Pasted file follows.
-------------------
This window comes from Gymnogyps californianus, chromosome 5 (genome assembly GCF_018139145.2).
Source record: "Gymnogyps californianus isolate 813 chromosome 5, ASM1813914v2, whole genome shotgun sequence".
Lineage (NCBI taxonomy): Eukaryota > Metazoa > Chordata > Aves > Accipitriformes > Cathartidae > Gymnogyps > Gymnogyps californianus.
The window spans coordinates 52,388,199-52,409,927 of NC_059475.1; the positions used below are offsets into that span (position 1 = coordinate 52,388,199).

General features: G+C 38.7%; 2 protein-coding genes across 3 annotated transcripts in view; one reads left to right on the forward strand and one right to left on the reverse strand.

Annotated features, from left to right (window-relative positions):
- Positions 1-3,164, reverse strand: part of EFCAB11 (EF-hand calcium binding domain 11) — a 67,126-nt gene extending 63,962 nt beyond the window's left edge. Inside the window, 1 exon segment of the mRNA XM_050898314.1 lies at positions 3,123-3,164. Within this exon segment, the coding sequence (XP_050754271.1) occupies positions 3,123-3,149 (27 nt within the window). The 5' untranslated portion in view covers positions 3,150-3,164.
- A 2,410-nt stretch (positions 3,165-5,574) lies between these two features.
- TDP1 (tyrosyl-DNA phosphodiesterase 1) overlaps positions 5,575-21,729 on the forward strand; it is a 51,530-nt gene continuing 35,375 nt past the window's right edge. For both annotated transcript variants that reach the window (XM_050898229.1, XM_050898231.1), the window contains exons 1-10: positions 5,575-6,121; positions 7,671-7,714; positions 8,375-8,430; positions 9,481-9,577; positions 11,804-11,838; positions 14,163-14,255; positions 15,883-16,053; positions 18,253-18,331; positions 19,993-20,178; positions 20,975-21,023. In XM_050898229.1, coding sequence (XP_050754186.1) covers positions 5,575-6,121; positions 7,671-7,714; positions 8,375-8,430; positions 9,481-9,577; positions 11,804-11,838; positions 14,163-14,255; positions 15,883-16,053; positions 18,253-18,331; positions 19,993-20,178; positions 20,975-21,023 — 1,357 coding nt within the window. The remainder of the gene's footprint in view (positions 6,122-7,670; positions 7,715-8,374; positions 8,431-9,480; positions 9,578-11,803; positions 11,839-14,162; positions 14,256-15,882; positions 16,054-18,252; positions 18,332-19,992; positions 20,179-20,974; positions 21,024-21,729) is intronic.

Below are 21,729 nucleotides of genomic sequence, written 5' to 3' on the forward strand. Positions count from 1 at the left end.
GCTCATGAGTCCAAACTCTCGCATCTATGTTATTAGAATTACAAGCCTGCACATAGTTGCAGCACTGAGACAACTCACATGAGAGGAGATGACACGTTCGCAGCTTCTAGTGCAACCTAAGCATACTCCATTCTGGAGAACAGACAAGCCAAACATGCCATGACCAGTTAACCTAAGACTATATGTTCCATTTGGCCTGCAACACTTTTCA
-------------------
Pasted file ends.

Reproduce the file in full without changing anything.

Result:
This window comes from Gymnogyps californianus, chromosome 5 (genome assembly GCF_018139145.2).
Source record: "Gymnogyps californianus isolate 813 chromosome 5, ASM1813914v2, whole genome shotgun sequence".
Lineage (NCBI taxonomy): Eukaryota > Metazoa > Chordata > Aves > Accipitriformes > Cathartidae > Gymnogyps > Gymnogyps californianus.
The window spans coordinates 52,388,199-52,409,927 of NC_059475.1; the positions used below are offsets into that span (position 1 = coordinate 52,388,199).

General features: G+C 38.7%; 2 protein-coding genes across 3 annotated transcripts in view; one reads left to right on the forward strand and one right to left on the reverse strand.

Annotated features, from left to right (window-relative positions):
- Positions 1-3,164, reverse strand: part of EFCAB11 (EF-hand calcium binding domain 11) — a 67,126-nt gene extending 63,962 nt beyond the window's left edge. Inside the window, 1 exon segment of the mRNA XM_050898314.1 lies at positions 3,123-3,164. Within this exon segment, the coding sequence (XP_050754271.1) occupies positions 3,123-3,149 (27 nt within the window). The 5' untranslated portion in view covers positions 3,150-3,164.
- A 2,410-nt stretch (positions 3,165-5,574) lies between these two features.
- TDP1 (tyrosyl-DNA phosphodiesterase 1) overlaps positions 5,575-21,729 on the forward strand; it is a 51,530-nt gene continuing 35,375 nt past the window's right edge. For both annotated transcript variants that reach the window (XM_050898229.1, XM_050898231.1), the window contains exons 1-10: positions 5,575-6,121; positions 7,671-7,714; positions 8,375-8,430; positions 9,481-9,577; positions 11,804-11,838; positions 14,163-14,255; positions 15,883-16,053; positions 18,253-18,331; positions 19,993-20,178; positions 20,975-21,023. In XM_050898229.1, coding sequence (XP_050754186.1) covers positions 5,575-6,121; positions 7,671-7,714; positions 8,375-8,430; positions 9,481-9,577; positions 11,804-11,838; positions 14,163-14,255; positions 15,883-16,053; positions 18,253-18,331; positions 19,993-20,178; positions 20,975-21,023 — 1,357 coding nt within the window. The remainder of the gene's footprint in view (positions 6,122-7,670; positions 7,715-8,374; positions 8,431-9,480; positions 9,578-11,803; positions 11,839-14,162; positions 14,256-15,882; positions 16,054-18,252; positions 18,332-19,992; positions 20,179-20,974; positions 21,024-21,729) is intronic.

Below are 21,729 nucleotides of genomic sequence, written 5' to 3' on the forward strand. Positions count from 1 at the left end.
GCTCATGAGTCCAAACTCTCGCATCTATGTTATTAGAATTACAAGCCTGCACATAGTTGCAGCACTGAGACAACTCACATGAGAGGAGATGACACGTTCGCAGCTTCTAGTGCAACCTAAGCATACTCCATTCTGGAGAACAGACAAGCCAAACATGCCATGACCAGTTAACCTAAGACTATATGTTCCATTTGGCCTGCAACACTTTTCA